Saturday, February 14, 2009

ER as Primary Care Clinic

I had a long day of triage yesterday, and in true Friday the 13th fashion, had some weird ones.  There was the blood pressure of 201/102 (I'm sure there is a hidden message there, but unfortunately Tom Hanks was otherwise occupied and could not decipher it for me), the chronic back paineur-frequent-flier who suddenly decided that if he announced that he has numbness in his groin, he would get back faster, the chest pain who initially told me that the pain came with deep inspiration and coughing *thank you, back of the line for you, ma'am* and then when it comes her turn for triage, says, "no, the pain is constant and I haven't been sick lately, and I'm not coughing at all.  Oh, and it radiates to my left arm."  My BS alarm was working overtime, but when a patient says that, I have to at least order up an EKG and some blood tests.  I still wasn't about to bump another patient out of a bed for that one (incidentally, not only did the EKG come back NSR, but the social worker made a trip out to see me to let me know that this patient was on "the list" at 4 other hospitals for abuse of Emergency Services and had a list of psych problems longer than my left arm.  So long, in fact, that Happy would have told her to stop smoking.*

But what really got me was how many patients I saw that were sent by their doctors.  It was probably less than 10, but it felt like every other patient.  Some of them were pretty legit, like the possible sepsis, or the asthma exacerbation (although she was speaking in full sentences and was in no apparent distress, her lungs sounded very tight and wheezeful,** and she had only previously had asthma during pregnancy).

Then there was the parade of the others, like the RLQ pain that needed a workup for R/O appy FROM 5 DAYS AGO, the high blood pressure patient that got no workup other than a blood pressure check and a trip to the ER (Dear Doctor, perhaps if you had, I don't know, TALKED TO YOUR PATIENT, you may have discovered that he was out of his blood pressure medications.  I do believe that your medical license permits for you to write for BP med refills.  Signed, Me.), or these gems (from the patient's own "reason for your visit"):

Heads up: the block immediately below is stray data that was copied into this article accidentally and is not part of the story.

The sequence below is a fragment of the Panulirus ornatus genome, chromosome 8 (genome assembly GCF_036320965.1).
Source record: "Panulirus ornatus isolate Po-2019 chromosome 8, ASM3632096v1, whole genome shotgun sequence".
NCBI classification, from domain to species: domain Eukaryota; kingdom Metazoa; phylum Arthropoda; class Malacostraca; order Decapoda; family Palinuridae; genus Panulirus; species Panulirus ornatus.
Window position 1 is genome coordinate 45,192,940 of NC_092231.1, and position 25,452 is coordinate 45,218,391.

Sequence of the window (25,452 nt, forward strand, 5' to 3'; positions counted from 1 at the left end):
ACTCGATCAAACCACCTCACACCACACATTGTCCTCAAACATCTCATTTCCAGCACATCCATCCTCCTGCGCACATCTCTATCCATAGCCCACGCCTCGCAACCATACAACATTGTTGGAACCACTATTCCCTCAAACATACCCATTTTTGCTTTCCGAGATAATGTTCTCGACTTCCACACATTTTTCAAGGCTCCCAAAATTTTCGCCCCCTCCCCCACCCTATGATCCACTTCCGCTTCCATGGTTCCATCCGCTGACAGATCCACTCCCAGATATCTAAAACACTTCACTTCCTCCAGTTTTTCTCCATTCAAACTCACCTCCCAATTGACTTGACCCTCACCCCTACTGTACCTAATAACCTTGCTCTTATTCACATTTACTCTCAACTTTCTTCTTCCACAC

Dr C#$%^ office told me to come in for my Chronic back pain
Referred from Primary PhisicioiN to E.R. (I don't remember the actual chief complaint, but I do remember it was unimpressive enough that I dumped her back in the waiting room)

Then this one made me laugh out loud:

DR A#$%# J#@$@ up and quit on his patients and I need my meds.

Not sure of the story behind that one, but he earned himself a trip to see the PA and get a couple days' worth of meds and a referral to a new PCP.

I'm also amazed at the number of patients sent in by their dentists for antibiotics.  The Dentists know that we cannot do anything more than give a handful of Vics and some penicillin.  I'll never understand why they can't have the patient come in to the office, sit in the chair for 1 minute to have their teeth glanced at, and then walk out with a prescription and an appointment for a week or two later.***

Finally, there was the direct admit patient who was told to come to the ER to be evaluated "in case there is something I missed."  I would comment on that one, but I don't swear.

* Incidentally, I'm actually on Happy's side in the stop smoking debate, but it is still fun to joke about because he takes it so seriously and Nurse K takes her exception to him so seriously in turn.  Calm down, children.
** made-up word for the day.
*** Okay, so I do understand it, and it is spelled M-E-D-I-C-A-R-E but it is still dumb.


Nurse K said...

Asterisks are my thing. Copycatter.

If you're going to steal my asterisk gimmick, you at least have to disagree with Happy Hospitalist who thinks smoking causes obesity despite it being an appetite suppressant.

Braden said...

Using an asterix to indicate that there is a foot note is not a gimmick, it is a common literary practice wherein an unrelated remark or clarification can be made without interrupting the flow of one's thesis. Don't go pulling a Rush Limbaugh on me and assume that you are the original source of every idea. I've been using footnotes for years and years. In fact, I used footnotes in high school when the use of said notes placed you firmly in the "geek" category. In fact, I had never noticed that you even used them, though if you wish to take credit, then I will allow it, but you have to give me credit for the capital letters that I see you stealing from me.

And as for the smoking thing, I think I'll make a post on it if I get the energy.*

* I just wanted to make a footnote here because I thought it would be fun. Was it good for you?

Somenurse said...

We have had a rash of "my doctor sent me" as well. Some are legit, most are BS jarc seekers. Most of our legit ones are from the peds office for r/o dehydration, r/o pneumo, r/in RSV. Secondly one of our local docs was arrested for selling narc prescriptions so now we have a rash of chronic paineurs who are faking other illnesses to get seen. Yet somehow even with the legits the doc rarely calls to tell us the pt is coming. Then the pts get mad cause we had no idea they where coming and they have to wait. The ones that get really pissed are the ones who where "refered" for an MRI. We don't do MRI's on just anybody.